Home The Toothbrush of Paisa Vasoolism

The Toothbrush of Paisa Vasoolism

by Bunkumbee
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I am Bankim Biswas and I what I write is a lot of bunkum and wishwash. This issue of Fundamatics is themed around the students of IITB. Students learn an awful lot in 4 years inside the classrooms. There is a lot to learn outside the classrooms too. Sadly, one important lesson from yesteryears seems to have gone out of the outside-the-classroom-curriculum. Let me try and explain.

You’ve all heard about a toothbrush, right? You’ve all used it in the mornings. Some have used it also at nights and few have used it once a week. When some obstinate old school students persisted with datoon and coal and Vajradanti, toothpaste manufacturers sold a toothbrush free to every family that bought a deluxe pack of toothpaste. Some brushes came to us via Colgate, some via Binaca and some others via brands that folded up, thanks to bad marketing ideas from guys who charged lakhs to name a toothpaste as Promise. (remember that “oof oh! Ek aur naya toothpaste” by a middle-aged nanny whose teeth were delicious enough to bite into?) We are told that she was actually using close-up.

Anyway, let’s come to the point. We brushed our teeth till the brush wore out, sometimes faster than our teeth and sometimes not. But our moms, grandmoms, aunts and servants did not let us cast our brushes away into the dustbin. In fact, they retrieved it from there and used a used-up brush to polish steel vessels and clean stain marks from curtains and kitchen sinks.

We brushed our teeth till the brush wore out, sometimes faster than our teeth and sometimes not. But our moms, grandmoms, aunts and servants did not let us cast our brushes away into the dustbin.

Years later, the bristles wore out. Faster than the hair on the bald man’s pate whose teeth had also fallen off by overbrushing his dental infrastructure. Never mind! Said the nannies and other practitioners of the paisa vasool culture. They used old discarded scissors to shave off the brush and were left with a solitary plastic handle with an eyehole that was once used to string the brush onto a hook above the wash basin. This eye hole now served as an anchor… a placeholder for the pajama cord (nada, if you please) that was quickly knotted into the hole and the now neo handle was an agile contraption that would embark on a tour of the cord slot and ensure a cord’s firm travel from one end to another. This was a crowning moment for the Indian machismo male. One who could not hold a pajama up without a cord. Nimble fingers, used up handles saved by paisa vasool womenfolk often came to the rescue of these gents who knew how to oil their hair, wear kurtas, but knew not how to make a cord permanently stick out of both ends of the narrow tunnel that was designed for thin strings, not fat fingers.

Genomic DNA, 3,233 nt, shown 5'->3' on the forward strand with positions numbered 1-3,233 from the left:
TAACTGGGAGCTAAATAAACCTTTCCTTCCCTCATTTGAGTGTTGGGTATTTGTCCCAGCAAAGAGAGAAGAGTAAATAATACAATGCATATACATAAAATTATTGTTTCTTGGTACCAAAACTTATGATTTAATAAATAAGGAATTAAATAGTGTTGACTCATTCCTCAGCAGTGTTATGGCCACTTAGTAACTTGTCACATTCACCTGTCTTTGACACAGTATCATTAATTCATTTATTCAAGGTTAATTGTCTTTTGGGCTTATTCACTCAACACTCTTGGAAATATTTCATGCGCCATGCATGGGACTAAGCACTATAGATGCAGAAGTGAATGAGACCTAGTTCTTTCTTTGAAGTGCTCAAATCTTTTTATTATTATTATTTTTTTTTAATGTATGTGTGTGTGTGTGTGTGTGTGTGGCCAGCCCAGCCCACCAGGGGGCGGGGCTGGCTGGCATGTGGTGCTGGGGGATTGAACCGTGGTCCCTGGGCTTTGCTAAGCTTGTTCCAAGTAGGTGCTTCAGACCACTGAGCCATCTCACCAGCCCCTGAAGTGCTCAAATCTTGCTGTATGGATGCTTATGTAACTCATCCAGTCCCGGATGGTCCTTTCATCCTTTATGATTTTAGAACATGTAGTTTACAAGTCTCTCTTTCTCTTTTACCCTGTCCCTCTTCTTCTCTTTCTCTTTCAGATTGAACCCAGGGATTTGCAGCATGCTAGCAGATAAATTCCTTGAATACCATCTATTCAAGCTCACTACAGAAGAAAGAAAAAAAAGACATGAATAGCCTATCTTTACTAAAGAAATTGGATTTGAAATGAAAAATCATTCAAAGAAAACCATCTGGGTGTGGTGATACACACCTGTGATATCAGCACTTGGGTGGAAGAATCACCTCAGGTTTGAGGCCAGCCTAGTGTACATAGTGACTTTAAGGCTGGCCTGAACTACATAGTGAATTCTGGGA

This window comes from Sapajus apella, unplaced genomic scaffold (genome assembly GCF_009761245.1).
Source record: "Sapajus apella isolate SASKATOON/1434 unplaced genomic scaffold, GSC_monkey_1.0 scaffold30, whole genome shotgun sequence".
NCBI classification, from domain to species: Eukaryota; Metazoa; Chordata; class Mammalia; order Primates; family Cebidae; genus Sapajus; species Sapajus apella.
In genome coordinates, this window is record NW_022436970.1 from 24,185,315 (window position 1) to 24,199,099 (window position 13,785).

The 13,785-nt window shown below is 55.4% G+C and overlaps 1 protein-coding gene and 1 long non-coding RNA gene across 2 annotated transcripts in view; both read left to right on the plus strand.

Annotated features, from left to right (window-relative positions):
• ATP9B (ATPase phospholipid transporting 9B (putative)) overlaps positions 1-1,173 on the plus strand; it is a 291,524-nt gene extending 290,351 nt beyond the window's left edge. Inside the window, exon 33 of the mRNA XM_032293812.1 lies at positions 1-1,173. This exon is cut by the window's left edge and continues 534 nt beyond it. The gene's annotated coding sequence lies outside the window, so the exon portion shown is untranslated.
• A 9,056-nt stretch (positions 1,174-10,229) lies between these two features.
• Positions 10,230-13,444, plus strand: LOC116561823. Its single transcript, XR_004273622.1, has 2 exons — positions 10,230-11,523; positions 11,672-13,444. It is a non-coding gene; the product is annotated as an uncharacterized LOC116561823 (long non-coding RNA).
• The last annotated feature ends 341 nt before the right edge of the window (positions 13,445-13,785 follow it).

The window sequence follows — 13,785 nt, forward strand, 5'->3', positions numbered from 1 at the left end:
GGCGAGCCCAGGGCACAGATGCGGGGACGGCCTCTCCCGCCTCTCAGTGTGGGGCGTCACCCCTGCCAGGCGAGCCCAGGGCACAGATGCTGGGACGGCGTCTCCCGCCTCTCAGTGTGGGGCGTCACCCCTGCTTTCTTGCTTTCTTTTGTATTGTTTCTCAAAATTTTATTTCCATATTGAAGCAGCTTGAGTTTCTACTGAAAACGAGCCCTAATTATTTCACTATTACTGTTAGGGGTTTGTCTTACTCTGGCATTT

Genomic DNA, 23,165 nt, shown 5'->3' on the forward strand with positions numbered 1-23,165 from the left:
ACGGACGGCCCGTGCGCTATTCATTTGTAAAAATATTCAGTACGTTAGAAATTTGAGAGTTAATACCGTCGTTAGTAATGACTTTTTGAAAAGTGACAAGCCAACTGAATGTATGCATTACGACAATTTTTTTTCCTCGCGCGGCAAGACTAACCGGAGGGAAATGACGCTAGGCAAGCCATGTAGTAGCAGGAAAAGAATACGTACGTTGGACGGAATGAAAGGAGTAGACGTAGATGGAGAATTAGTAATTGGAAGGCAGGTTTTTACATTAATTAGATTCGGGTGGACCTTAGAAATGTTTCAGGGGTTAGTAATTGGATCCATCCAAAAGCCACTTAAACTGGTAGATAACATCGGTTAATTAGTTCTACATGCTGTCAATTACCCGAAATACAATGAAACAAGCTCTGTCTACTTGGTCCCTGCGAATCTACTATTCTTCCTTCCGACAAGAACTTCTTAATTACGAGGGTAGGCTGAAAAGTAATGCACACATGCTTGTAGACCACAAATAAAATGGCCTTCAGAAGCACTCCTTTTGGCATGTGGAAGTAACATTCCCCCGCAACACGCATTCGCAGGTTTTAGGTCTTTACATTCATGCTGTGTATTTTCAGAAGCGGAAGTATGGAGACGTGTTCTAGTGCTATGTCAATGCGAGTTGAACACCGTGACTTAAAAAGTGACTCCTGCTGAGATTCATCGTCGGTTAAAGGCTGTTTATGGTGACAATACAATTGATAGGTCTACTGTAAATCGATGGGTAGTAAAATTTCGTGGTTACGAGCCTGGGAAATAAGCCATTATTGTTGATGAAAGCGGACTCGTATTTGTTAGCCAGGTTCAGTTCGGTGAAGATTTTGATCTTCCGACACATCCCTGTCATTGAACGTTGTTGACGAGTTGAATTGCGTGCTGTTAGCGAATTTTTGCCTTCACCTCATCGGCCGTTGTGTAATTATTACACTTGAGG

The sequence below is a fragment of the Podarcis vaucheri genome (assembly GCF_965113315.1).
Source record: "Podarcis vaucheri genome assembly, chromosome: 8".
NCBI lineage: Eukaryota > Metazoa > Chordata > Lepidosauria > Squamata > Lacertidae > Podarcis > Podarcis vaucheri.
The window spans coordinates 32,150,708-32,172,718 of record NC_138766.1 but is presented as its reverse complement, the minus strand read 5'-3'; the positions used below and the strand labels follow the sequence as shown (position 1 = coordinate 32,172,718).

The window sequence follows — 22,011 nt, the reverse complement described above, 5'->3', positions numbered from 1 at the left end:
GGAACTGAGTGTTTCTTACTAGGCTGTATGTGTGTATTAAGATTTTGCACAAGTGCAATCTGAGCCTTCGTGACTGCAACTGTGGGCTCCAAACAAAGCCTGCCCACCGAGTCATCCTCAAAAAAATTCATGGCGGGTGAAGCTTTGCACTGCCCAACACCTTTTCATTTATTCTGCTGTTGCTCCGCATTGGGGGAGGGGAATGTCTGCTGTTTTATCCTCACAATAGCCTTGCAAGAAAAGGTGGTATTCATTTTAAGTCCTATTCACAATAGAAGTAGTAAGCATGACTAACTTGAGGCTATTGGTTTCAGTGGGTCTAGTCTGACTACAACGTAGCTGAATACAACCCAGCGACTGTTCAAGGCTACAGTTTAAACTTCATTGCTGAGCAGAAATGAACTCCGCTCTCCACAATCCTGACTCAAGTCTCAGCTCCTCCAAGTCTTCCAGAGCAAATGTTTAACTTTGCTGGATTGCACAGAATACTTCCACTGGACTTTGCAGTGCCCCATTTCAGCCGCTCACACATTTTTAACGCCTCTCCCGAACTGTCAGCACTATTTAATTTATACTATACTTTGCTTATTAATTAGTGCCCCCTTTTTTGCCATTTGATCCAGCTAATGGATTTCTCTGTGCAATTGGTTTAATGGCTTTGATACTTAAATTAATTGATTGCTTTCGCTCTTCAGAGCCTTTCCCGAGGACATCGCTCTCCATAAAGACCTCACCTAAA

At most times, brushes outlived their owners. In their journey in this world to wear out enamel, polish sinks and run through pajamas, toothbrushes lived slightly less than four score and ten, while the owners of teeth and pajamas lived much less than three score less ten. In short, paisa vasoolism was in and a fashion statement. People who could afford to hire an upstairs maid and a downstairs maid, and even a mid-landing maid recounted to us tales about how they asked for a “teesra panama” at 5p when the rates were 8p for 1, 15 p for 2 and 20p for 3, in the H4 canteen. There was a compulsive and an urgent need to show that “I am not a fool”. Save money, spend it wisely, make a purchase go far into time and into distance–these were the mantras that came naturally to most conservative Indians. Indians who were conservative because they conserved, not because they were non-liberal. Similar examples of practising paisa vasool culture abounded. A shampoo was good if, and only if, its bottle could host chilli flakes within its environs, long after its erstwhile contents had disgorged egg and oil on hair that was going to wither away anyway after practising so much paisa vasoolism. Plastic bags that screamed Amarsons were used to buy vegetables….bhindi and mutter…..from Amar Singh’s son’s grocery store. Your Charag Din shirt, after travelling from your torso to your younger sibling to your son to your driver, is now used to wipe your windshield by your driver who now sports a Tommy Hilfiger, thanks to castaways from the non paisa vasool neighbours. How often have you retrieved phone numbers from tissue papers that you scribbled into before you blew your nose and snot into its cellulose structure? Even the wealthy who spend more time making money than saving it, like the guys who buy an expensive treadmill in the hope that they will knock off flab from the nether regions when and if they have the time, eventually hang their towels on the treadmill while looking at it forlornly and say, “Don’t worry dear! I’ll walk over you sometime before I become fatter than my bank balance. Till then, hang my towel and my undies on your SS arm.” Have you heard the tale of 3 friends who used to hang out at a tea-stall in the capital of paisa-vasool territory viz. Amdavad (sometime known as Ahmedabad in a pre-Modi era)? The instruction from the 3 friends to the waiter boy was standard: “Aye Chhokra! Ek cup chaa! Teen rakabi (saucers), aaj ka chhapa (newspaper), pankha (fan) full aur baar ek najar (nazar) cycle par.” That was the ultimate in paisa-vasoolism. Maximise your returns on the one rupee investment. A tea split into one-by-three. Each drinker gets a saucer, a newspaper, fan and a watch on the cycle parked outside.